7. So I guess we have to look forward to Family Ties , Charles in Charge, Cheers, Golden Girls, Small Wonder , and Facts of Life the motion pictures then eh?

    • If they did Small Wonder it would have to be like Matthew Broderick’s Inspector Gadget. There would be crappy cgi effects everywhere to remind you the girl talks that way because she’s a robot and not severely traumatized.

  8. haaaa, sony wants to mess something else up. what’s new? makes me very sad my main man alf is going to be recycled and put into this mess we call movies now. i’ll stick to watching the hub to take me back to my childhood. never saw the smurfs but didn’t look good at all or am i wrong?

  9. Please don’t destroy the story line f Alf of old. It should be either along the lines of 30 years on or similar to the cartoon series on Malmac (his home planet)

  10. The only thing remotely appealing about this is the return of this is the return of the original man behind ALF… but come on. I have all four seasons of the original series on dvd… this just feels like it will be a huge misstep. CGI would only work if the entire film was cgi, like Despicable Me or a load of other films… the live action/cgi animated character hybrid, doesn’t work for these kinds of properties. It’s not to say it can’t work, but that involves attaching top notch talent to a good idea… and that certainly isn’t going to come from the producers of The Smurfs live action adaptation.

  11. why am l so sure they’re f*** up my childhood with this?

  12. Aaaaaaand another childhood memory raped. Alf without the Tanners? No, thanks.

  13. l’m usually not one to jump at CGI, but Afl is a puppet. That’s one of the best things about him. l hate the fact that they’ll take that away.
    Sounds pretty bad so far. Hopefully the charm of the original series will remain

  14. NO please… what the heck i thought the writers strike was over, is this all they can come up with? Really?

  15. this is a terrible terrible terrible idea

  16. Please, I beg of you. Yes, you! Do NOT waste your money on this sort of stuff. Someone should slap you every time you even think about it!

  17. Next up… Max Headroom..

    • The scary thing about that is, Matt Frewer can still play the role. That heavy make-up/prosthetic job will completely hide his age.

      • But can you imagine how much darker Max Headroom could be these days?

        “Woah! Her TV has an ‘Off’ button!”

        “Yep, She’ll get 30 years for that…”

        or the classic

        “Edison, what have you been accused of?”

        “Credit Fraud”

        “That’s bad, murder would have been easier…”

        • I would MUCH rather they bring back Max than this atrocity.

  18. if it´s anarcho-humour and funny as hell,like the show was for me as a kid,then i´m in.

    • No, I think it’s antidisestablishmentarianist.

  19. really pathetic. With so many possibilities out there, Sony has to pull this crap.

  20. yes our childhoodmemories like some say here get -raped-. but there are so many generations and kids who don´t know him. is there a law which does forbid to reboot childhood.memories. guys don´t get so sentimental,why not give todays kids our childhoodheroes in a new way to media ?

    • I would hope the rape analogy is just a joke for some people, it’s just not that serious. I was always told growing up that watching too much television was a waste of time and they would repeat it anyway, little did we know they would also rehash everything years later. People should probably do more to create childhood memories that don’t involve mass media, it is just visual fast food after all. Kids should also read more, having your own imagination helps counter-act some of the dreck that’s out there.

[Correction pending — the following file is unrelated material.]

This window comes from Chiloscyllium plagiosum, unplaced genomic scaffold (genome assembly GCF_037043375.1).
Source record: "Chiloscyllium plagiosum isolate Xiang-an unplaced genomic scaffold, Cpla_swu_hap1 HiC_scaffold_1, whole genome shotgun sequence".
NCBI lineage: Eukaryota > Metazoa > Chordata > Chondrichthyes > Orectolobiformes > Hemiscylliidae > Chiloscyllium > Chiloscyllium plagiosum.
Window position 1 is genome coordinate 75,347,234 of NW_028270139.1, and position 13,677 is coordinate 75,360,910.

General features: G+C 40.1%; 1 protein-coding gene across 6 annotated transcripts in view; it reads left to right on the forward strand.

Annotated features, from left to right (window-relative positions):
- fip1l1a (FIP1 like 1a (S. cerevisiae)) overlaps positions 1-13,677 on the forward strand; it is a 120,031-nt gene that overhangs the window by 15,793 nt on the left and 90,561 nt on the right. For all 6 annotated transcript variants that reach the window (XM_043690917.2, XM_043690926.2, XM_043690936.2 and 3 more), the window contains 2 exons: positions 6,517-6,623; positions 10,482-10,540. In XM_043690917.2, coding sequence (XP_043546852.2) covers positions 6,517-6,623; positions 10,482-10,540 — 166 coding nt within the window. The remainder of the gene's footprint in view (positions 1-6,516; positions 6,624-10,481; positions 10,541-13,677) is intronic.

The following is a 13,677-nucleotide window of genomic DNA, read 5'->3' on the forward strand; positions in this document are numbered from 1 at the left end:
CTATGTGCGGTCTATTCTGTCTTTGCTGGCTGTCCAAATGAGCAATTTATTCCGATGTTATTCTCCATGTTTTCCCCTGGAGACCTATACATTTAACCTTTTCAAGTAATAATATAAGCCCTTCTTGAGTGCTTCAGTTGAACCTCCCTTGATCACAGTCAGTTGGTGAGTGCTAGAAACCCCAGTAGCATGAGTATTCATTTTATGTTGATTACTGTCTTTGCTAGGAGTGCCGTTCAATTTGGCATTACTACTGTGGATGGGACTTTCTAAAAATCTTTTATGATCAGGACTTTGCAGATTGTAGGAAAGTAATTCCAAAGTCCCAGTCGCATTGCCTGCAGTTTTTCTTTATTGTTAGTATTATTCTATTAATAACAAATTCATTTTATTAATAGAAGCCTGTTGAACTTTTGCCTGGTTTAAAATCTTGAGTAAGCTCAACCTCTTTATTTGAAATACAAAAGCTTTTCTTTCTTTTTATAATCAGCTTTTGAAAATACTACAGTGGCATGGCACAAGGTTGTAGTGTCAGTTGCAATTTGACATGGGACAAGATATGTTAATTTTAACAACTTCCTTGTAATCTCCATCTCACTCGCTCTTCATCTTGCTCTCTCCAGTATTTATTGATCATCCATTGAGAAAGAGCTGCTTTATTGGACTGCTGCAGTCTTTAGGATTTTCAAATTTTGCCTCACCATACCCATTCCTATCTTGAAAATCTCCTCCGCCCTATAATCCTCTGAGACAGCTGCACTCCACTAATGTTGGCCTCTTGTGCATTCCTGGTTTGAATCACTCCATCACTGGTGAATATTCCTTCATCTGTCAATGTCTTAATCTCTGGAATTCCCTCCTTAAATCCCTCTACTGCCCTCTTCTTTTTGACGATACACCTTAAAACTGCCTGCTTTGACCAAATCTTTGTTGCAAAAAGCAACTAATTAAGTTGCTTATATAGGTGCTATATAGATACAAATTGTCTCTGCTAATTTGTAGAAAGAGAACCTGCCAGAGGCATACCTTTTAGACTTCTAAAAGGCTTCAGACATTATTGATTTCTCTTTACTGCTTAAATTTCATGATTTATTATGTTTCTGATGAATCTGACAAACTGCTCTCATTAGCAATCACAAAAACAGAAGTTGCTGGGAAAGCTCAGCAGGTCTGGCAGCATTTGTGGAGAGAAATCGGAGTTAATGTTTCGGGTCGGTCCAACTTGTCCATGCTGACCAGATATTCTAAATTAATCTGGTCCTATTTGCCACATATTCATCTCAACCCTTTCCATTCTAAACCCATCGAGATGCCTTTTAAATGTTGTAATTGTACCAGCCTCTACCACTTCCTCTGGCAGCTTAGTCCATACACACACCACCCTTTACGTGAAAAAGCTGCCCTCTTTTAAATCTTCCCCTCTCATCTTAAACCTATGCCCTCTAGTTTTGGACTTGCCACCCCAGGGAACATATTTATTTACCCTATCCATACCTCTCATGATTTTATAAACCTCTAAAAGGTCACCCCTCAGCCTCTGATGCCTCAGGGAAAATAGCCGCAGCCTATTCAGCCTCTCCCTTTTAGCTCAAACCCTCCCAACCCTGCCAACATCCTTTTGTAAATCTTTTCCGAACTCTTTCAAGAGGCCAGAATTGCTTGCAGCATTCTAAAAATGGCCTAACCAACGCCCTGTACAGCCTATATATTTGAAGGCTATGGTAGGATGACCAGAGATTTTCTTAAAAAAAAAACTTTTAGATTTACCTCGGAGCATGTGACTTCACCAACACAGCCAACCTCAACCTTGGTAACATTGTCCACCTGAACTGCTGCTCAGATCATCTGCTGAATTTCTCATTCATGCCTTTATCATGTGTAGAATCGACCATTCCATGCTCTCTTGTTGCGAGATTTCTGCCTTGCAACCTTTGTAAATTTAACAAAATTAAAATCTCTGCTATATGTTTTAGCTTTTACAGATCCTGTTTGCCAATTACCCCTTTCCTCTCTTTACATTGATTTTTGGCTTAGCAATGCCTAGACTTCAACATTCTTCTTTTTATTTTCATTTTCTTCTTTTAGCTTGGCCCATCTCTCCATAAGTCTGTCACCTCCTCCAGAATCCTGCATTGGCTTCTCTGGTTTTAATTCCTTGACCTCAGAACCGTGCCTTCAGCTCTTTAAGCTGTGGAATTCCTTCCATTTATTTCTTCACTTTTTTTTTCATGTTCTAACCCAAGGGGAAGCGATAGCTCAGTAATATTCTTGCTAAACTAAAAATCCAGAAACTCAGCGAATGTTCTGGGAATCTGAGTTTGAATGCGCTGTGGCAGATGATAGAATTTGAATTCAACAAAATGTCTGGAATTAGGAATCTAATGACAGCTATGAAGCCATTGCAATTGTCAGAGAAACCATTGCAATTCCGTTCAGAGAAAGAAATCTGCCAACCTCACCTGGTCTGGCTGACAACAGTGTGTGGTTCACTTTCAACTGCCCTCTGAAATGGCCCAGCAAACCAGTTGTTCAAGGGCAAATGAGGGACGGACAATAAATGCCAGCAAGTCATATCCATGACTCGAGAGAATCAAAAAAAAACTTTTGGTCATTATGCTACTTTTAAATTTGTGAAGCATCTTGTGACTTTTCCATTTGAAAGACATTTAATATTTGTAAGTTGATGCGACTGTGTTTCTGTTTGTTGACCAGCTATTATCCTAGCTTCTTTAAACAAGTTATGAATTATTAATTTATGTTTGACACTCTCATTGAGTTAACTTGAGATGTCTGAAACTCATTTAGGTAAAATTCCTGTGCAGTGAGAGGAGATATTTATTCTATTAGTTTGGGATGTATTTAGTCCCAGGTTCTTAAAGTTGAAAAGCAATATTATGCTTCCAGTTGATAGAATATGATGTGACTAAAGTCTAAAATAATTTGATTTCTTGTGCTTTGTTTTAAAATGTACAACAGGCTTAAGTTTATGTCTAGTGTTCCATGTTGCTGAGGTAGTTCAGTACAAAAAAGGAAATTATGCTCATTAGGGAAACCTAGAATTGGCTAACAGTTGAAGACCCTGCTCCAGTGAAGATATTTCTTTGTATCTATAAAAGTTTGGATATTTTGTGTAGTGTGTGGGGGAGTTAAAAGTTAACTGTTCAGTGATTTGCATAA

21. Haha!!
    Only because of the anonymity of the Internet I can say here that I was a big ALF fan when I was younger. ;)
    I highly doubt I would watch this movie though. Seriously, is there a group of people clamoring to see this??? Enough so that millions of dollars needs to be spent?
    I can’t imagine there is, but what do I know?? :)

  22. If ALF is a puppet and the script is good,I might watch.

    Then again, the TV movie was bad, the only good part was the military base interview tape section at the start before ALF escapes.

  23. Why don’t the makers of 80s series understand that the fans of these series are now adults, and want good movies, not the kiddie crap that Smurfs turned out to be (and the other adaptations mentioned were all lame too).

    If you want to make a movie for kids, make one with characters the kids know, not one their parents know and will be sorely disappointed with (well, for themselves, not for their kids).

    I can see the business side of it (the parents want to share their beloved characters with their kids), but the parents should be able to enjoy the movie too.

  24. !!!

  25. It’s been a little over 2 years since the announcement of Sony acquiring rights to make ‘ALF’ movie. I’d been waiting for news of proposed film adaptation of this classic ’80s sitcom. I remember watching the show in syndicated reruns about 20 years ago, and fell in love with it. This was the type of show that spoke to me.

    With the movie, I hope that the script/screenplay will be decently written, and respectful to the fans of this classic show. If the move is to explore ALF’s life on Melmac before his journey to Earth, I’d be okay with CGI. Otherwise, I prefer the puppet version. I would be open to seeing cameo appearances by original show cast (Max Wright/Willie, Anne Schedeen/Kate, Andrea Elson/Lynn, Benji Gregory/Brian, Liz Sheridan/Raquel, Jim J. Bullock/Neal, Anne Meara/Dorothy, Josh Blake/Jake, etc.). We’re awaiting news on who’ll be casted in the human character roles, and filming to begin, if the movie is to be released sometime in 2015 or 2016.

    My dream cast: I could picture Ben Stiller as Willie and Monica Potter as Kate… maybe D.B. Sweeney as Trevor, Jennifer Tilly as Raquel, Swoosie Kurtz as Dorothy, and Joaquin Phoenix as Neal… the roles of Lynn and Brian Tanner, and Jake Ochmonek being casted to newcomers. Stiller is Meara’s son in real-life.